Kamala Harris Is Slowly Ruining Her Own Chances

Senator Kamala Harris speaking to the press after announcing her presidential bid in January ( Image )

Senator Kamala Harris speaking to the press after announcing her presidential bid in January (Image)


Kamala Harris has a branding problem. In a unique turn of events for a politician of late, though, the problem is not that she has taken a line too hard left or too hard right, but that she is wildly unclear about whether she has taken either.

Harris’ campaign has thus far cast the candidate as a hardline progressive and civil rights leader. She seems to settle far on the left of the Overton window regarding issues such as criminal justice reform, the environment, and the minimum wage. In the same political breath, though, she has been slammed time and time again for her track record as a district attorney in California and as a Senator. While serving in the latter position, Harris issued some notably conservative policy priorities that have caused many to question what her values are. What particularly stings, though, is that when confronted with the hard questions about her actions in the past and vision for the future, Harris often refuses to declare a conviction one way or another, either rejecting the premise of the questions or changing the topic to her more progressive accomplishments.

So at the same time that moderate Republicans recoil from her face-value progressivism, the new Democratic left recoil from her deep-rooted conservatism. But those respective reactions are to be expected from either contingent. She doesn’t need both factions to win a primary or a general election, but she will most likely need one. Kamala Harris’s problem isn’t the lane she has chosen — it’s the fact that she hasn’t yet picked one to stand by.

Kamala Harris is a long-tenured public servant with a track record of experience in both law and governance. It should not be this difficult for any candidate, let alone one with such an establishment-friendly background, to find a base of support among Democratic or independent voters. After all, the race is heating up to replace a president touting, at best, teetering approval. The harsh reaction to Harris’s candidacy rings of a new and non-negotiable demand among the public: authenticity.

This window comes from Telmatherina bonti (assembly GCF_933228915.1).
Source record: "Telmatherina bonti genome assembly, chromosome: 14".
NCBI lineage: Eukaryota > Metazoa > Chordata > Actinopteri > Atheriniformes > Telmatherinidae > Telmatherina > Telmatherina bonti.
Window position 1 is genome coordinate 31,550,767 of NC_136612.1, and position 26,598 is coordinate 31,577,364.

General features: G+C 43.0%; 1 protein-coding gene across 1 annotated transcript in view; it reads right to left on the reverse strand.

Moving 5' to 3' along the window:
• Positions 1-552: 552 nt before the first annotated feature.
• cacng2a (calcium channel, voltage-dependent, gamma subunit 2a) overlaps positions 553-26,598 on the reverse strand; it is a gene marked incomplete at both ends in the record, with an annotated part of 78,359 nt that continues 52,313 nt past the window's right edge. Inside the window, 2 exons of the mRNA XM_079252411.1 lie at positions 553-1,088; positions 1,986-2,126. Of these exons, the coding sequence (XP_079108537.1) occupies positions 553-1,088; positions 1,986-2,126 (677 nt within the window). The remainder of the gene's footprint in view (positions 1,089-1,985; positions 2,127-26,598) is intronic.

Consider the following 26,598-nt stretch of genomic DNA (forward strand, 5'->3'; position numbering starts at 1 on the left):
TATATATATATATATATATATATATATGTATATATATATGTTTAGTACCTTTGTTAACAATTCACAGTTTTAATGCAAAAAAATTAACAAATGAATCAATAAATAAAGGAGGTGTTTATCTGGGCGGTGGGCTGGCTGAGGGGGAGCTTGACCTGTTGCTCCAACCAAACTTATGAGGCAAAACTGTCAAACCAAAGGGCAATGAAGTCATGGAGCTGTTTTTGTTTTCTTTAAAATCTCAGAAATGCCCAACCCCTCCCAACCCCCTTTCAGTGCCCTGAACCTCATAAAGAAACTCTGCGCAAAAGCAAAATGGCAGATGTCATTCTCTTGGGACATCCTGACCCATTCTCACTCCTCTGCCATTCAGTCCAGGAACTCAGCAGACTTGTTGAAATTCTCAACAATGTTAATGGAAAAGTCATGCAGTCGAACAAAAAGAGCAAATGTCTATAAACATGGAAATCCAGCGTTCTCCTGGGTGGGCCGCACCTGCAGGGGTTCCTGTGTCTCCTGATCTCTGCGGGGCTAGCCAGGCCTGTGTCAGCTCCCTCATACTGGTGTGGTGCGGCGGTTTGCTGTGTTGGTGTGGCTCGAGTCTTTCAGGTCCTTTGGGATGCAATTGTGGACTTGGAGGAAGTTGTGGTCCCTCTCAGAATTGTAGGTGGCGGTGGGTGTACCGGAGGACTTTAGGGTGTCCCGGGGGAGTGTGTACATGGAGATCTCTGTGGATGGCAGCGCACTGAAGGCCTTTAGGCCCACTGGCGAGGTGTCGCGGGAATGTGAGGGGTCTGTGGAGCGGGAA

Sure, politicians have paid lip service to honesty and integrity since the birth of politics. But now more than ever, the voter base is holding feet to the fire and demanding it. Among the seemingly ever-increasing conversations of leaders and constituents through media platforms, and the meteoric rise of Twitter as an interactive space, authenticity is no longer an ask — it is a must. Constituents and other politicians alike are quicker than ever to fact-check a claim or force a public figure to reckon with their past actions when staking a claim. That means that fence-sitting is no longer an option, and whether a politician likes it or not, they will have to wade their way through their words and actions of the past to prove they are authentic to what they say. This doesn’t mean that one can’t change. To prove oneself can be to apologize and to reconcile, or to revert back to the reputation established in the past. But refusing to do either is exactly what has marred Harris in the rock-and-hard-place zugzwang she currently falls in.

As the Democrats struggle internally to find a face for challenging President Trump in 2020, the best thing Kamala Harris can do is to pick a lane and stick to it. With a Democratic field saturated by left-wingers such as Elizabeth Warren and Beto O’Rourke (should he officially declare) who will surely steal the most zealous progressives, and attractive centrists such as Corey Booker and Amy Klobuchar, the middle ground finds itself shockingly empty for the time being. If Harris — or any candidate — refuses to take sides, they will be caught between the sticks without a strong base to speak for.